WHEN I WAS A KID growing up in Dallas, our summer evenings were punctuated with electronic pops and screeches from my dad's bedroom radio, as he struggled to tune in the St. Louis Cardinals baseball games from St. Louis mega-station KMOX. We were serious Cardinals fans.

The whole family--Dad, Mom, brothers, uncles, aunts, and cousins--was from St. Looie. And best of all, the Cardinals' manager was one of my father's oldest friends. On trips back to St. Louis, not only would we go to games, but I'd get a chance to go into the clubhouse beforehand, get autographs if I was brave enough, or more likely just stare at Stan "The Man" Musial, the greatest Cardinal of all time. I bled red and hated that virtually every national "game of the week" was a New York Yankees game.

I couldn't have cared less that Houston had gotten one of the first expansion teams. A Dallas kid, I just thought Houston was a backwater, disgusting muck of a city with a miserable team to match. No, my playground arguments were about real teams, current and past. And I could sling stats with the best of them.

Yeah, sure, DiMaggio was a great player. But, hey, Musial had more hits, hit more home runs and doubles, drove in more runs, and had a higher lifetime batting average than Mr. Coffee. Sure, Musial played more seasons, but then again, he hadn't gone off half-cocked and married Marilyn Monroe either.

But that's always been one of the great things about baseball. More than any other major American sport, it invites friends, sons, fathers, and grandfathers to debate such lofty questions as: Who is the best clutch hitter of all time? Which pitcher has been the most dominant for a five-year period? What infield is the best ever? On and on. All made possible by the fact that, with the exception of the "dead ball era" at the turn of the 20th century when players used a softer ball, the game has hardly changed. You could argue that Lou Gehrig in the '20s and '30s and Eddie Murray in the '70s and '80s were playing essentially the same game. Until the '90s, that is, when steroid use took off and the game's most sacred statistics for offensive production took a massive beating.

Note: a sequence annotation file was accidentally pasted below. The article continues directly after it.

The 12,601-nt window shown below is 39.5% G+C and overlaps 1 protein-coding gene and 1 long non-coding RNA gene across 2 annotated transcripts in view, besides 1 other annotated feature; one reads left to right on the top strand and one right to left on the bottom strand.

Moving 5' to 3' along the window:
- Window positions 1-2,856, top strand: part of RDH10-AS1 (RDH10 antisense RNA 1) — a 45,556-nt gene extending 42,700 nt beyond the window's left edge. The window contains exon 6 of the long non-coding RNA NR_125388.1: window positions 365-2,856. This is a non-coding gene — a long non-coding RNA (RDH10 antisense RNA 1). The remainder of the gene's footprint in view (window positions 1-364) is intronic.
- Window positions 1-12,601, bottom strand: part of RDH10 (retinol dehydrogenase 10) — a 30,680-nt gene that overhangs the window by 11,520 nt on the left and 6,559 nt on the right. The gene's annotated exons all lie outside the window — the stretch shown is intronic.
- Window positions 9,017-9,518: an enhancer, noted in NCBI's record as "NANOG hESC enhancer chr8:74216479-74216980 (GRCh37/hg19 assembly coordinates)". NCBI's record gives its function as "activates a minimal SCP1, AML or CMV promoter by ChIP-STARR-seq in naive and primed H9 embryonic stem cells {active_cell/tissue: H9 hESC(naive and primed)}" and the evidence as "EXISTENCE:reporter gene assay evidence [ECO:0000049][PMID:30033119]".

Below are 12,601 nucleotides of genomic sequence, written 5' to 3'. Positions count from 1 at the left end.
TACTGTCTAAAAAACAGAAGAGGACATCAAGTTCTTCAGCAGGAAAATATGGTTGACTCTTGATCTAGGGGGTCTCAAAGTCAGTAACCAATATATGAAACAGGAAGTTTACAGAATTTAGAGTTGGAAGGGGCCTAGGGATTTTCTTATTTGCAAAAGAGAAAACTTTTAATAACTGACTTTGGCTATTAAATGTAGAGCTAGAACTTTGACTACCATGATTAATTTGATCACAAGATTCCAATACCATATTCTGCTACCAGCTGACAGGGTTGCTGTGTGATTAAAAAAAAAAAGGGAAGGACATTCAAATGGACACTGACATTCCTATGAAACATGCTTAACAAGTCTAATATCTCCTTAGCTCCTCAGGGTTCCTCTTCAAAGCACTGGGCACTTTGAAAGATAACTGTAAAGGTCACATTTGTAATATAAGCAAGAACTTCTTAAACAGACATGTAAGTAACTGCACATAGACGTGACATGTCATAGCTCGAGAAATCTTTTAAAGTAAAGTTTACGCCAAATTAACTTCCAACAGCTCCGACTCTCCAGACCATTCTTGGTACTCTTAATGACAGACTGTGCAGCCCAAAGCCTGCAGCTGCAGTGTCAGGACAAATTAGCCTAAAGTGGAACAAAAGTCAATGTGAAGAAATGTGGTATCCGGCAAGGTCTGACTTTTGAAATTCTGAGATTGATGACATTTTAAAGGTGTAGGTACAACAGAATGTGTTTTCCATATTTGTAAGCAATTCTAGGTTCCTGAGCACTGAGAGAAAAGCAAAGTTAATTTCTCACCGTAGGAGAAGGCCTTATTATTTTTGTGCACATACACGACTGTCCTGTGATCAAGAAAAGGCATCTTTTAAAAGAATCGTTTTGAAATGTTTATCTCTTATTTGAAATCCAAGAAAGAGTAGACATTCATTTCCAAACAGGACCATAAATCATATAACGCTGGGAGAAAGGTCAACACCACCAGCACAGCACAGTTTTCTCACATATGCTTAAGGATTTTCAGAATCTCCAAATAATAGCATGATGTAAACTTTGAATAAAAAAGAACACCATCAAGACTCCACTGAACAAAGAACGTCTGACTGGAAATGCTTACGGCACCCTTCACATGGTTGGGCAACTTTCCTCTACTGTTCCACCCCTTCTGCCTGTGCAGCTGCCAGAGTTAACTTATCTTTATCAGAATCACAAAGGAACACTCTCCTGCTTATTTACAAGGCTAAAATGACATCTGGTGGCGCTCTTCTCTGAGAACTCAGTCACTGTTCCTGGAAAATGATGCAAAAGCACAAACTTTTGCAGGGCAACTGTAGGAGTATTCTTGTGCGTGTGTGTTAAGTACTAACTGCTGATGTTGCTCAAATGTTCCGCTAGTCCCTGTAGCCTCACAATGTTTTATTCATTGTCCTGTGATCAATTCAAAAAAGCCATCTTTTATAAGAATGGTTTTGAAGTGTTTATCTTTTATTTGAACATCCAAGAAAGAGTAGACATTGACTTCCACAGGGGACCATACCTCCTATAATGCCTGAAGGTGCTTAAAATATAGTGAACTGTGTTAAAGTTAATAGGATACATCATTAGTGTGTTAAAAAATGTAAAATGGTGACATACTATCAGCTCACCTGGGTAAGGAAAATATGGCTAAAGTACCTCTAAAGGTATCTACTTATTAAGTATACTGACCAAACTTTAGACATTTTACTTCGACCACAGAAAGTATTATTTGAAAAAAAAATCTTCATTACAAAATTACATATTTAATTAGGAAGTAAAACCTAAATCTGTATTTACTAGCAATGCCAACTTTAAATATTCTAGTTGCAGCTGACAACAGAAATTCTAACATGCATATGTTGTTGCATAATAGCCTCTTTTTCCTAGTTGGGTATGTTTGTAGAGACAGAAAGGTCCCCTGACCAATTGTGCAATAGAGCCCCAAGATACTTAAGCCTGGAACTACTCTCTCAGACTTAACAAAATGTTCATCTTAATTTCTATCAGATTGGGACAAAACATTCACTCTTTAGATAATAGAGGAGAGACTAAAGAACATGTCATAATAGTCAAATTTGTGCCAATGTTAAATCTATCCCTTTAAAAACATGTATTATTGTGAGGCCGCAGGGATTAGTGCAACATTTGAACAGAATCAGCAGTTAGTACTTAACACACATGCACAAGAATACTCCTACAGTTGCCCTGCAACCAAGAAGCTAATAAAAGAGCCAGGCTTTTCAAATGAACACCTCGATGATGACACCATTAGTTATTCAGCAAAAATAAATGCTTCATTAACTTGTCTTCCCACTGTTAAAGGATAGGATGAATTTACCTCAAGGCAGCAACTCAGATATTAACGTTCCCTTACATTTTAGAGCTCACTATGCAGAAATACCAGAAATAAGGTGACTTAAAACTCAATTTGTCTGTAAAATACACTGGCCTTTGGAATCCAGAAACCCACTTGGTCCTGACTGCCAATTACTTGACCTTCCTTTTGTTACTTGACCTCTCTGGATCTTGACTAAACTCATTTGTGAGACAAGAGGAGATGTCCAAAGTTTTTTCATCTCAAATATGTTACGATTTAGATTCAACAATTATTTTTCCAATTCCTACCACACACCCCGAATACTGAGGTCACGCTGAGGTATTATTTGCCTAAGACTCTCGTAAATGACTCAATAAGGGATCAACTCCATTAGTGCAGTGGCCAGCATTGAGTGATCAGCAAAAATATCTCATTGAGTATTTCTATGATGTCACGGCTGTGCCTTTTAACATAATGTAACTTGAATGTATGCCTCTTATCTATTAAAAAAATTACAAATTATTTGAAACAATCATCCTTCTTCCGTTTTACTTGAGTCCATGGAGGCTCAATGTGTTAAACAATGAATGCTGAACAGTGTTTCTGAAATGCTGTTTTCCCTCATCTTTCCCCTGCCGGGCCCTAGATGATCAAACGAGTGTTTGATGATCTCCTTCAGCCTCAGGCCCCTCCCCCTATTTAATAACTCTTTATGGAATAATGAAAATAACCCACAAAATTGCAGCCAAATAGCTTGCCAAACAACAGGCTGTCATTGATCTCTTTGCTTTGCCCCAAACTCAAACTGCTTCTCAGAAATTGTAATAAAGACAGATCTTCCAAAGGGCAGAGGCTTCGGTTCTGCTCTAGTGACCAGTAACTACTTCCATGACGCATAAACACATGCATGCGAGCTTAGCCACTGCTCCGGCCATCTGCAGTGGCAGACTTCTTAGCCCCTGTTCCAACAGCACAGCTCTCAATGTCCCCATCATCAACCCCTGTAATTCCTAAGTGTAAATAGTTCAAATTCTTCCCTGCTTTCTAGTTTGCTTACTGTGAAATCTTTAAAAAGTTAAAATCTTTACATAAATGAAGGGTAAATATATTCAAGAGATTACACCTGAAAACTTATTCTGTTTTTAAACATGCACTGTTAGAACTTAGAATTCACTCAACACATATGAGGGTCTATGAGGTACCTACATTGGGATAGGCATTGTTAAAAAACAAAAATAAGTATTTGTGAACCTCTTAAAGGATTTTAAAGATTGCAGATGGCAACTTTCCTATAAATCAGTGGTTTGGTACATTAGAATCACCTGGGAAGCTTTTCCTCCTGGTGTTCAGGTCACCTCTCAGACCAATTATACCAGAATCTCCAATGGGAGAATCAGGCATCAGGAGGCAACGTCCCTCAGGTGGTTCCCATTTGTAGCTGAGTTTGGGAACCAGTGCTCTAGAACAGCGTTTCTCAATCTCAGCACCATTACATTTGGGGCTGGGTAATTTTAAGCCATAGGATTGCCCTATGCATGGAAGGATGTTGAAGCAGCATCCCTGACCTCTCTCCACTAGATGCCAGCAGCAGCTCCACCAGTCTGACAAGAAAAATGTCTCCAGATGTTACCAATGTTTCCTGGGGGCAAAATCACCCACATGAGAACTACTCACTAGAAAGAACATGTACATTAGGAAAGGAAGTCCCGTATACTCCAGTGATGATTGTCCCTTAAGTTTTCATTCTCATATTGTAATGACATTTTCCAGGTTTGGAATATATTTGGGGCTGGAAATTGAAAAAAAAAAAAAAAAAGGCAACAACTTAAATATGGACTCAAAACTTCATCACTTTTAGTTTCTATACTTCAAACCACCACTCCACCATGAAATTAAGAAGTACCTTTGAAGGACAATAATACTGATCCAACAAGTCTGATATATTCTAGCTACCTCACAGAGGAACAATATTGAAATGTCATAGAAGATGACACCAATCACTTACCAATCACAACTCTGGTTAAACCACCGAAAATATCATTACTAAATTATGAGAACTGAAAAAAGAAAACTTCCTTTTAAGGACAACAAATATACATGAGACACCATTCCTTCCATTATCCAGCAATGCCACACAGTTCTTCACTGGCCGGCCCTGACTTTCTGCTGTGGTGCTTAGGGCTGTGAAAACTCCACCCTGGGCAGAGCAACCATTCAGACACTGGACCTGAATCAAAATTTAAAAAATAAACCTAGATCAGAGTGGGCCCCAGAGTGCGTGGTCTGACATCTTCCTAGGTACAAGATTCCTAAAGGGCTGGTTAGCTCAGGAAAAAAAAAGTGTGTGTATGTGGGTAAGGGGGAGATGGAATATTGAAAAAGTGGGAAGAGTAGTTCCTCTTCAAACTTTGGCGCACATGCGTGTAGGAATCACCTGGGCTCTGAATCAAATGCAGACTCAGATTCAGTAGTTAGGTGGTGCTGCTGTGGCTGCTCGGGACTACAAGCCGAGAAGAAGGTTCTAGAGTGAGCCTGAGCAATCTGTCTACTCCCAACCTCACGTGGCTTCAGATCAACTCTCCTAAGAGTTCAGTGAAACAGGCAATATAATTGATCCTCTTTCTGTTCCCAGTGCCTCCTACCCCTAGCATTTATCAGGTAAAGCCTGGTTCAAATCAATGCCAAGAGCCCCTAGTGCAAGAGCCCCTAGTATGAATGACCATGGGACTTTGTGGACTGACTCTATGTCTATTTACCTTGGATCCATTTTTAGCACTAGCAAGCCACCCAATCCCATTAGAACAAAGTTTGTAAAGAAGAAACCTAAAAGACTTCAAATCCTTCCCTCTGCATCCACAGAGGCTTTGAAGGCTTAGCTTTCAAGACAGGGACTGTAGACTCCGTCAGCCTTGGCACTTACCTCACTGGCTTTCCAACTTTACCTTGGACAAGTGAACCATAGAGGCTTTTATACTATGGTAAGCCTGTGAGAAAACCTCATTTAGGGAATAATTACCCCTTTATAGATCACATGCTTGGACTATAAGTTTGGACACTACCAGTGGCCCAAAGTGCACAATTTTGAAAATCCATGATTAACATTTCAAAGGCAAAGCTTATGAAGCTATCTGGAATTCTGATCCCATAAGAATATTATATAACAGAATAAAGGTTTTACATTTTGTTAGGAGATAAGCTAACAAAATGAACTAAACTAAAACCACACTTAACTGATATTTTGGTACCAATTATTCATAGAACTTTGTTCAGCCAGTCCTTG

Leadoff hitters like Brady Anderson were now hitting 50 homers; little runts like Lenny Dykstra all of a sudden were powering up; and the true power hitters, like Mark McGwire, were crushing the ball in unprecedented ways. Ruth's record of 60 homers in a season was set in 1927; Roger Maris didn't break that mark until 1961. Then, in the short span from 1998 to 2001, McGwire hit 70, Sosa over 60 three times, and Barry Bonds 73 in 2001. It's clear now, from federal investigations, trials, statements, and drug test results, the ball wasn't juiced, but the players were.

The most recent revelation, that Rafael Palmeiro of the Baltimore Orioles tested positive for the use of the anabolic steroid stanozolol, only confirms what everyone in baseball has known for years: Take a good, high-average hitter like Palmeiro, add steroids or human growth hormones, and, voilĂ , you get 500-plus career home runs and 3,000-plus hits. No wonder Ryne Sandberg, the great Cubs second baseman of the '80s and recent inductee in the baseball Hall of Fame, was so scathing in his remarks at his induction about players' cheating through the use of drugs. When he left the game, there was no question about his preeminence as one of the two or three greatest at his position. But set his numbers against the inflated figures from the '90s and they look downright paltry.

Since baseball only got around to banning steroid use in 2002, it's impossible to know who was doing what and for how long. Hence, it's impossible to restore the integrity of the game's numbers or even add asterisks to some of the records that were set.

However, there is one thing that can be done: Ban the biggest names--McGwire, Palmeiro, Sosa, and Bonds--from the Hall of Fame. As the rules of election to the Hall make clear, the sportswriters who are voting are to take into consideration a player's record and ability, but also his "integrity, sportsmanship, [and] character." Since each of them has either been caught or virtually admitted using illegal substances, there is sufficient ground for keeping them out.

No, it won't restore what's been lost. And it's too bad for someone like Bonds, who might have made it into the Hall without steroids. But, the fact is, Bonds did cheat, and the only thing baseball can and should do is deny him and the others the ultimate prize--membership in the Hall.

Besides, it might allow guys like me to get back to the vital business of lecturing our own kids on just how great the Frank Robinsons and Bob Gibsons of our day were.

--Gary Schmitt

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